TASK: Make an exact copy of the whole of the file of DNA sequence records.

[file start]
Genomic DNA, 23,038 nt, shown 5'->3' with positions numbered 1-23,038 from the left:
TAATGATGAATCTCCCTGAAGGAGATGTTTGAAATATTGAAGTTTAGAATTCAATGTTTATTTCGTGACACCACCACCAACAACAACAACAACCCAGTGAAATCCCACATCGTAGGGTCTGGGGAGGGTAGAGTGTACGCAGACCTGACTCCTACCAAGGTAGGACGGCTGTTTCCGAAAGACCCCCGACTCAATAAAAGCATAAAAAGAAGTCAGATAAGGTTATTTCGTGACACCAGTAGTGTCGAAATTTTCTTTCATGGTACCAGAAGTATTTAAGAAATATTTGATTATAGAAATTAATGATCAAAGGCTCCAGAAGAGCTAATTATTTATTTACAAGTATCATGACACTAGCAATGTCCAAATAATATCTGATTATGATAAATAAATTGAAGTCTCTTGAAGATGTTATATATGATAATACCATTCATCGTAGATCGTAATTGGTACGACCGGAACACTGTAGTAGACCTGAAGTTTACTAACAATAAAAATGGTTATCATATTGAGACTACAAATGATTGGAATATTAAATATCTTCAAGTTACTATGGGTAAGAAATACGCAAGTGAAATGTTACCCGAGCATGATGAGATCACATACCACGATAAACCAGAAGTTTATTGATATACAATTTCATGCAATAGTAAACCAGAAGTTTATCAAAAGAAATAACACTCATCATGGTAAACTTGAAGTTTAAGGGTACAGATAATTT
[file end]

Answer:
Genomic DNA, 23,038 nt, shown 5'->3' with positions numbered 1-23,038 from the left:
TAATGATGAATCTCCCTGAAGGAGATGTTTGAAATATTGAAGTTTAGAATTCAATGTTTATTTCGTGACACCACCACCAACAACAACAACAACCCAGTGAAATCCCACATCGTAGGGTCTGGGGAGGGTAGAGTGTACGCAGACCTGACTCCTACCAAGGTAGGACGGCTGTTTCCGAAAGACCCCCGACTCAATAAAAGCATAAAAAGAAGTCAGATAAGGTTATTTCGTGACACCAGTAGTGTCGAAATTTTCTTTCATGGTACCAGAAGTATTTAAGAAATATTTGATTATAGAAATTAATGATCAAAGGCTCCAGAAGAGCTAATTATTTATTTACAAGTATCATGACACTAGCAATGTCCAAATAATATCTGATTATGATAAATAAATTGAAGTCTCTTGAAGATGTTATATATGATAATACCATTCATCGTAGATCGTAATTGGTACGACCGGAACACTGTAGTAGACCTGAAGTTTACTAACAATAAAAATGGTTATCATATTGAGACTACAAATGATTGGAATATTAAATATCTTCAAGTTACTATGGGTAAGAAATACGCAAGTGAAATGTTACCCGAGCATGATGAGATCACATACCACGATAAACCAGAAGTTTATTGATATACAATTTCATGCAATAGTAAACCAGAAGTTTATCAAAAGAAATAACACTCATCATGGTAAACTTGAAGTTTAAGGGTACAGATAATTT